When I gave a workshop on change at a well-known retreat center, one participant told me that this was the tenth week-long workshop he attended in the past five years.
“Why so many?” I asked.
“I’m looking to find meaning in my life.”
What I wanted to say was “why not stop looking and do something instead?” Trying to be compassionate, I nodded as if I understood, but didn’t.
We often look for meaning in our lives by relying on gurus, enrolling in workshops, seeing psychotherapists, and meditating for hours. And when we fail to achieve the success expected through these approaches, we may blame ourselves for not being sufficiently committed to change, rather than questioning the path’s validity. It’s analogous to the old story about a student seeking enlightenment.
The student would sit meditating for long periods of time, waiting for enlightenment to engulf him. A teacher, watching him for weeks, sat down next to him and grabbed a piece of broken pottery. Without looking at the student or saying anything, he placed the chard in his lap and began rubbing it with a filthy cloth. After two hours of silently watching the old man, the student asked a question.
“What are you doing?” he said.
“Making a mirror.”
“But how can you make a mirror by polishing a pot shard with a cloth?”
“How can you become enlightened by just sitting?”
There is nothing wrong with attending lectures given by knowledgeable people, or meditating on a specific problem (or on nothing), or going on an introspective journey. Each can contribute to making one’s life better. But, none, either singularly or together will provide the wisdom that comes from engaging in the world.
There is a Buddhist belief, that only by moving into the sharp points in life—those things that we fear the most—can one grow. I doubt few can say they transformed their life by laying on a beach in Hawaii, looking at the waves, and being served Mai Tais.
I believe personal transformation is related to struggle—anything that moves us away from our comfort level into a zone of uncertainty. And there’s nothing like community service to offer a smorgasbord of sharp points.
When you serve others there is no theory, no distance between what is happening and you. It takes you from being an observer to a participant, getting your hands dirty by immersing them into the lives of people who need you.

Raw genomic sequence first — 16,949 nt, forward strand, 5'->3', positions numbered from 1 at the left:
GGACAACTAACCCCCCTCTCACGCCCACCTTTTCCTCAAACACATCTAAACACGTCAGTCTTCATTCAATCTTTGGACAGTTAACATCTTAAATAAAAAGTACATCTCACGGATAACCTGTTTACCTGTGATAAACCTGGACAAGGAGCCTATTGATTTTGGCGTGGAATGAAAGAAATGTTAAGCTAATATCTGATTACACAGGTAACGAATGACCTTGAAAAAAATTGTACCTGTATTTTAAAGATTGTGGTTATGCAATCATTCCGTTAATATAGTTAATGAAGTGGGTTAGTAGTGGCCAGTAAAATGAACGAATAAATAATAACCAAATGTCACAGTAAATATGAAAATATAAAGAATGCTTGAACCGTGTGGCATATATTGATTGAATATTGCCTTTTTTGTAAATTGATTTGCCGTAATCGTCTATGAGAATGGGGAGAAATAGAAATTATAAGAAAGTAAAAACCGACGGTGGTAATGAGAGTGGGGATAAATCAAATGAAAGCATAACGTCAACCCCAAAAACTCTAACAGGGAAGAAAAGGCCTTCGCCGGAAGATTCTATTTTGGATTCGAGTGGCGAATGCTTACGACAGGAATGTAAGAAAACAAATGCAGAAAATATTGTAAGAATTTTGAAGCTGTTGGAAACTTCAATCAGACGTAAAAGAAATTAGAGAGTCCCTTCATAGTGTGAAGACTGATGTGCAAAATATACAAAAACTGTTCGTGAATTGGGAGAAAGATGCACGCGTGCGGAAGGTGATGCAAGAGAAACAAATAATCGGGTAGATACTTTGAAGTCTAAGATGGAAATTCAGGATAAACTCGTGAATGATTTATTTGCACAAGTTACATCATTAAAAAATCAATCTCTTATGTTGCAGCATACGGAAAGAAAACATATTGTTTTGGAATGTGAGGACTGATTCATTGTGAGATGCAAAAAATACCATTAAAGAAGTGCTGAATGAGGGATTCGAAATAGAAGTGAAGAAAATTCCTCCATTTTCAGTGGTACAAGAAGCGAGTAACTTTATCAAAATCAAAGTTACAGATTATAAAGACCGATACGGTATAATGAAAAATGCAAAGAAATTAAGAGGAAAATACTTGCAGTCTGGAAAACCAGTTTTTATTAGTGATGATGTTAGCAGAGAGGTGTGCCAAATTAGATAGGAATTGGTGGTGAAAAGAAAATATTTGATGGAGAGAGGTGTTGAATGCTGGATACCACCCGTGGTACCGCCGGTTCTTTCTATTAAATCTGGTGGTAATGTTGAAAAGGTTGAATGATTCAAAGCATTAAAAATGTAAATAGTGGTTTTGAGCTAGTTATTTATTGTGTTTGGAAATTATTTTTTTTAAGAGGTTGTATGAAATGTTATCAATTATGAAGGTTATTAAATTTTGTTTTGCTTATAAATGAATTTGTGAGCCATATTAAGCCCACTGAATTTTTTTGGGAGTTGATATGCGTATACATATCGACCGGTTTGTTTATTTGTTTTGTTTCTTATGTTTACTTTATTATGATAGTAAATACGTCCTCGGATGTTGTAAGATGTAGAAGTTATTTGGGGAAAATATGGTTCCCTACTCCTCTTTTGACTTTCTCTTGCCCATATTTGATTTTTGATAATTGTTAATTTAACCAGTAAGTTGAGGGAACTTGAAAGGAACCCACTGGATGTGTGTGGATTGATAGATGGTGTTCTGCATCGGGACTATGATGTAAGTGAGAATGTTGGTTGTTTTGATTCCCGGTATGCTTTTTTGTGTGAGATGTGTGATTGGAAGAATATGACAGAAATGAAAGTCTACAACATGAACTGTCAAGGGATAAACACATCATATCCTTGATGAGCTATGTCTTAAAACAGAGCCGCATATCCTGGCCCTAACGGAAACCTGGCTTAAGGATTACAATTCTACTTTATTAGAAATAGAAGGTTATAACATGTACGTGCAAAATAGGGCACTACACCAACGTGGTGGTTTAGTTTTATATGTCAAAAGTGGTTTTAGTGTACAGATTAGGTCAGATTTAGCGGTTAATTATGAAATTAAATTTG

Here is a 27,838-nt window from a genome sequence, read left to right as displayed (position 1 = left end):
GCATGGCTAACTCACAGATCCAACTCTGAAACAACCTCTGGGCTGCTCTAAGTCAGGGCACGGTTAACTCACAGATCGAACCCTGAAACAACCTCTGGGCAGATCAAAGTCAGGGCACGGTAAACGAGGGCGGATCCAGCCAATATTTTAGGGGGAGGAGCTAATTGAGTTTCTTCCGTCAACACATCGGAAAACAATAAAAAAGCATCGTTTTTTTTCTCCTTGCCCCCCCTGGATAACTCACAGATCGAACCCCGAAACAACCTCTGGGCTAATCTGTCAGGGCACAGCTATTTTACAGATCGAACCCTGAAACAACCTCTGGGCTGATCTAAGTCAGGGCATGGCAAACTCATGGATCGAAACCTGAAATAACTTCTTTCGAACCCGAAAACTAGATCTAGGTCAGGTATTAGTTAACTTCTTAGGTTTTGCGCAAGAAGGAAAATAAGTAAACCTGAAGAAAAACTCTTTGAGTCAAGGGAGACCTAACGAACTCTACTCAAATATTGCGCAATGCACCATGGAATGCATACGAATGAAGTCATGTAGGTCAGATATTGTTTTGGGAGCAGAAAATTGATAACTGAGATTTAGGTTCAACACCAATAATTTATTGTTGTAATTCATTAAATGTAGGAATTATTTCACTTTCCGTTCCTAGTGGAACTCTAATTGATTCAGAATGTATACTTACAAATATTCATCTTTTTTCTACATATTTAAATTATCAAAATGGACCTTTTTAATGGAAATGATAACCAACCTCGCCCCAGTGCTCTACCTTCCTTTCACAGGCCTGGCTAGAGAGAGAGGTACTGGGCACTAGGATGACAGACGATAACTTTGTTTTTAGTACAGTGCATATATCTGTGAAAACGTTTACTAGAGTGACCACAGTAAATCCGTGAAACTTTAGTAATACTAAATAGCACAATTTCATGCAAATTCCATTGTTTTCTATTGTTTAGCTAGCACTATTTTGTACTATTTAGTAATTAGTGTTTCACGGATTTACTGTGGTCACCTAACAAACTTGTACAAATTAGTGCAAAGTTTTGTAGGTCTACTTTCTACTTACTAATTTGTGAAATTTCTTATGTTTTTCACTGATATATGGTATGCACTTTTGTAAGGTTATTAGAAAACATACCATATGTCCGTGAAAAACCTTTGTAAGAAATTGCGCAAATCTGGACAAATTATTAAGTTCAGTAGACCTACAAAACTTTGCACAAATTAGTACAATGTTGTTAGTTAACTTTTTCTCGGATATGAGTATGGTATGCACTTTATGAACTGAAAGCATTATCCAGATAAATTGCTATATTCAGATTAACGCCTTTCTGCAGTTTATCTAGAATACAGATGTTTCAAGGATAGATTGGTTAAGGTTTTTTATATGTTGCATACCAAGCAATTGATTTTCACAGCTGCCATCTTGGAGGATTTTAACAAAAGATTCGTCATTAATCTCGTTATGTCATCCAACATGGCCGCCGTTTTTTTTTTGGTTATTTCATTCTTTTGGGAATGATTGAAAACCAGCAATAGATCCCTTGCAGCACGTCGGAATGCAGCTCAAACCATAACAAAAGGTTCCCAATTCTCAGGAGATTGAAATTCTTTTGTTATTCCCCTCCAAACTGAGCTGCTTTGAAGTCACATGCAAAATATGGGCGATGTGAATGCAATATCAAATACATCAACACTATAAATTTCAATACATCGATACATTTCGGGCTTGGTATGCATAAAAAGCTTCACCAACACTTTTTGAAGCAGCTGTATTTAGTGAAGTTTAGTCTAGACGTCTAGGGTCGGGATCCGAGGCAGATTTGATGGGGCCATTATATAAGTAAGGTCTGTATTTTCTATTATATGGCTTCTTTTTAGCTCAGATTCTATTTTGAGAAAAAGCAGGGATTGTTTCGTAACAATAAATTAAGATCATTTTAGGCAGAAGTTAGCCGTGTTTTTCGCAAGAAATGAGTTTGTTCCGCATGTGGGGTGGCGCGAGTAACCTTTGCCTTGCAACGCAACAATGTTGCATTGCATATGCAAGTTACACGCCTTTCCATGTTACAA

I witnessed it with those who volunteer in hospice and with family caregivers of chronically and terminally-ill loved ones. Many of their life-long problems that were unsuccessfully treated with psychotherapy or repeatedly addressed in growth workshops, became trivial by comparison to the problems of the people they served. How can one remain obsessed with a stagnating personal relationship when someone you are serving who has no friends or family looks to you for comfort?
I remember a person at one of my workshops who said throughout his life he struggled choosing between options, such as which of two equally wonderful jobs to accept. According to him, the inability to make a decision was the basis of a history of anxiety and endless “What if…” scenarios. That changed when, as a volunteer for a cancer support group, he was asked by a young woman to help her decide if she should continue heroic medical efforts to prolong her life in pain, or to enter hospice and allow the cancer to progress.
The essayist H.L. Menken wrote, “We are here and it is now. Further than that, all human knowledge is moonshine.” Meditation and insight therapy aren’t necessarily moonshine, but neither should they be confused with knowledge. I know my friends who are mediators and those involved in insight therapy will disagree. They forcefully argue that both can lead to an understanding of what’s involved in precepts of living such as acceptance, compassion, living in the moment, and gratitude, among others.
But how would their understanding of acceptance be changed if instead of thinking about it, they listened to a mother who realized her five-year-old severely disabled son will need supportive care throughout his life? Compassion, by feeding a dying AIDs patient no longer able to hold a fork? Living in the moment,as theywatch a mother cradle her terminally-ill newborn during a surprise Mother’s Day party? Andgratitude, in the gentle kiss of a man with ALS as they help him prepare to die?
Yes, it is possible to have a distant understanding of these concepts through meditation and insight. But for me it’s the same as a physician, who, having completed medical school first in his class, performs an advanced open-heart surgery without ever having touched a scalpel.
The mathematician and humanist, Jacob Bronowski said the world can only be grasped by action, not by contemplation. There’s a story of a young man who came to a monastery hoping to learn the secrets of life from an enlightened old monk. After being there one year, he was allowed to ask the master one question.
“Master, what is the secret of life?”
“Have you eaten your rice gruel?” the old man asked.
“Yes,” the confused student responded.
“Then go wash your bowl.”
Maybe we need to listen to the old master and wash our bowls rather than thinking about doing it.